August 13, 2017 8:18 pm at 8:18 pm #1338077
Menahalim & Rebbeim are doing a heroic job educating our children & we owe them tremendous hakoras hatov. That being said, there are systemic weaknesses which are hurting some of our boys.
The Problem: 98% of Yeshivish households do not use Yiddish at home, so for most children it ‘s a new language to be used only at school.
Our Rebbeim are given modest instruction in classroom management & teaching method,THEY ARE NOT TAUGHT HOW TO TEACH A NEW LANGUAGE.
Basically, our boys enter school as if they are the children of fresh immigrants who never spoke the language their being taught in!
Most children are able to to compensate the language barrier & eventually pickup most of the words, however a significant minority of bright young boys struggle terribly with having to learn Chumash & Rashi in a lanuage they do not understand. Some of of them needlessly have to leave a mainstream classroom for self-contained instruction. Other’s have to change schools which is a difficult adjustment for a child.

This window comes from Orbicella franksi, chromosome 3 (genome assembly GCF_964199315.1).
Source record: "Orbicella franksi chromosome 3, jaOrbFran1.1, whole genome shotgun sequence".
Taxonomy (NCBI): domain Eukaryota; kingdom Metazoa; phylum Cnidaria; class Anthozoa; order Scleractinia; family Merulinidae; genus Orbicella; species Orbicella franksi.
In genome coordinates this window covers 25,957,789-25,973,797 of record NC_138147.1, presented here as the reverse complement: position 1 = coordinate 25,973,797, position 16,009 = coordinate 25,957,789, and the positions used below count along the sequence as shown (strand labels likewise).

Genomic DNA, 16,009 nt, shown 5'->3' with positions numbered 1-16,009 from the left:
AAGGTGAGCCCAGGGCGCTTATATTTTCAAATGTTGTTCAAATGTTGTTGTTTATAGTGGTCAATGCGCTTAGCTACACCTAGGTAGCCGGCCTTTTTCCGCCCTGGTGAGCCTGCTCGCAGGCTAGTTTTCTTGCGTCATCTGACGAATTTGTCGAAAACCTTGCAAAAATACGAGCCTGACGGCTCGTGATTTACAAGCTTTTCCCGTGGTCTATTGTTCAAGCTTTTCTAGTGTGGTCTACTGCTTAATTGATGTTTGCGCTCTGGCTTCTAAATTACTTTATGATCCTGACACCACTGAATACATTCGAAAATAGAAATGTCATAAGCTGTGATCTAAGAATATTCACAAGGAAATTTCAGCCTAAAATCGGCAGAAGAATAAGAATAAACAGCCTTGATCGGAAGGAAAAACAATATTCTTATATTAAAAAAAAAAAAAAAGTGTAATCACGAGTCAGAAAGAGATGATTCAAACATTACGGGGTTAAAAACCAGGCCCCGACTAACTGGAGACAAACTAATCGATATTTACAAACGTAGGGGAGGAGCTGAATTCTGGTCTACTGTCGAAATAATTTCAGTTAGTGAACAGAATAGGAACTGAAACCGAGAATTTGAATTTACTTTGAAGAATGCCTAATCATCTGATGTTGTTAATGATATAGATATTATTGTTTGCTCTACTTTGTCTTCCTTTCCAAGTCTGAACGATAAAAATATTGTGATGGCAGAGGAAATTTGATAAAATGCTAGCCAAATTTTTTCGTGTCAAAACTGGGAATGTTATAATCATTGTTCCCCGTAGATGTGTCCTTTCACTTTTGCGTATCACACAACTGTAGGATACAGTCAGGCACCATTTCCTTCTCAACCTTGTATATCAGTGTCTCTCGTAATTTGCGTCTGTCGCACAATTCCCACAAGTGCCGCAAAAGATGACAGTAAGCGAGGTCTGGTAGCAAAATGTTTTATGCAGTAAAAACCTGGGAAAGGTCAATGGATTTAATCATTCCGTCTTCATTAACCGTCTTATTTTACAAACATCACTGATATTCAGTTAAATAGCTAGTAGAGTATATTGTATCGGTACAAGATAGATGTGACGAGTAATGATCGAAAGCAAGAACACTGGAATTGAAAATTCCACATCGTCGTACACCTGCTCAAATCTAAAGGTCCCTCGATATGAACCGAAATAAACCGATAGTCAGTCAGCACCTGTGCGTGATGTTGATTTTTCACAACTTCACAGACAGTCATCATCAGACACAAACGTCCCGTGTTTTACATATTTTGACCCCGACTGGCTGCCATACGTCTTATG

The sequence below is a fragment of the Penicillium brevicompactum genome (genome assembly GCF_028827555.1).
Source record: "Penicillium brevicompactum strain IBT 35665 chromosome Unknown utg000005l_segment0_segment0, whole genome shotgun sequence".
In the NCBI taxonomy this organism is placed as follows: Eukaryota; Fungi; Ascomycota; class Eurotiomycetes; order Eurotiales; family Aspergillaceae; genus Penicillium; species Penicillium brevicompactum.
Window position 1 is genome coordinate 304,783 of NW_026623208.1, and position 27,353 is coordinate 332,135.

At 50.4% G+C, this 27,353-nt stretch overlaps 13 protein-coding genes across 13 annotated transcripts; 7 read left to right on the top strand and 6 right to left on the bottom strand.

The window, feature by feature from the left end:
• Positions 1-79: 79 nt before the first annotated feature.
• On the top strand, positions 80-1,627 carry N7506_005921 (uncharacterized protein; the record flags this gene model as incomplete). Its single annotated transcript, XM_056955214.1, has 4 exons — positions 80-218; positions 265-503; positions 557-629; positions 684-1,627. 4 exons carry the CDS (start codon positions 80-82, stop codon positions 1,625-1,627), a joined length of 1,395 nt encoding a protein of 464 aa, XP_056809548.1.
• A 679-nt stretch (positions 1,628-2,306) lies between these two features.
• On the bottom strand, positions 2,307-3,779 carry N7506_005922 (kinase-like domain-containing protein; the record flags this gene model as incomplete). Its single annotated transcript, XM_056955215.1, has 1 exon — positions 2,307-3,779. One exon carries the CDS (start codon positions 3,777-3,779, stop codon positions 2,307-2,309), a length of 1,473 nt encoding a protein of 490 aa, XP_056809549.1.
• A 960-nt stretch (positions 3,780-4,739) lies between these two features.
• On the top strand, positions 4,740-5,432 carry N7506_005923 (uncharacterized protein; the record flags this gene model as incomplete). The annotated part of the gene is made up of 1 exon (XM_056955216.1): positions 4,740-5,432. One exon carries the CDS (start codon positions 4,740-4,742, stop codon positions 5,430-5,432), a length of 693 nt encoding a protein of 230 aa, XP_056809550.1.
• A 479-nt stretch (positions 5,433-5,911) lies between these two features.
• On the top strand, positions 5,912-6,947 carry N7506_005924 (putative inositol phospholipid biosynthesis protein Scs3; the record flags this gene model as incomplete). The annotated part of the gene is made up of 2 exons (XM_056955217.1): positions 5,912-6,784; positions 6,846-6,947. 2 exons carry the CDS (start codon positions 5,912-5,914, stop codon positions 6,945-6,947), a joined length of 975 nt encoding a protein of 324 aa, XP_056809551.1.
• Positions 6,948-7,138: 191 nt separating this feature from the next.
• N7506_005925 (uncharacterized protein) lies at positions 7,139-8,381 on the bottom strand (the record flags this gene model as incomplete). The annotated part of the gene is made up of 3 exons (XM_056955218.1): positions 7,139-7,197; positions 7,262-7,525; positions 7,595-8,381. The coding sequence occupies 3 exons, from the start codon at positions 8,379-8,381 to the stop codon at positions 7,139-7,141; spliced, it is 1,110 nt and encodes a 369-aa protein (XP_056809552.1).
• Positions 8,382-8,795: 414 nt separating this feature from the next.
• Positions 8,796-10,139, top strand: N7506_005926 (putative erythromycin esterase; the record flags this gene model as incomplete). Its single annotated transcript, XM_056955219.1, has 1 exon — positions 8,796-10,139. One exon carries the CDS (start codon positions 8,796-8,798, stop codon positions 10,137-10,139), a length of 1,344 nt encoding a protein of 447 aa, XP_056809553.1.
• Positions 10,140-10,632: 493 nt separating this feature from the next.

I propose that every school have at least one English learning class for boys struggling with the language.August 13, 2017 9:14 pm at 9:14 pm #1338104
I wonder how I endured learning Yiddish when I went to yeshiva in the 1960’s? We spoke English in my house not Yiddish and yet I was able to deal with it.August 13, 2017 10:39 pm at 10:39 pm #1338124
Kita Ches RebbiParticipant
How is this different than the Bais Yaakovs that “teitch” in Hebrew (vayomer = hu omar) ?August 13, 2017 10:39 pm at 10:39 pm #1338125
If I’m not mistaken, sforim and the Gemorah are written in Biblical Hebrew and Aramaic, not Yiddish. So, why teach Yiddish and not the other two?August 13, 2017 10:39 pm at 10:39 pm #1338127
lol my school (okay a girls school but still) has one yiddish class and the rest english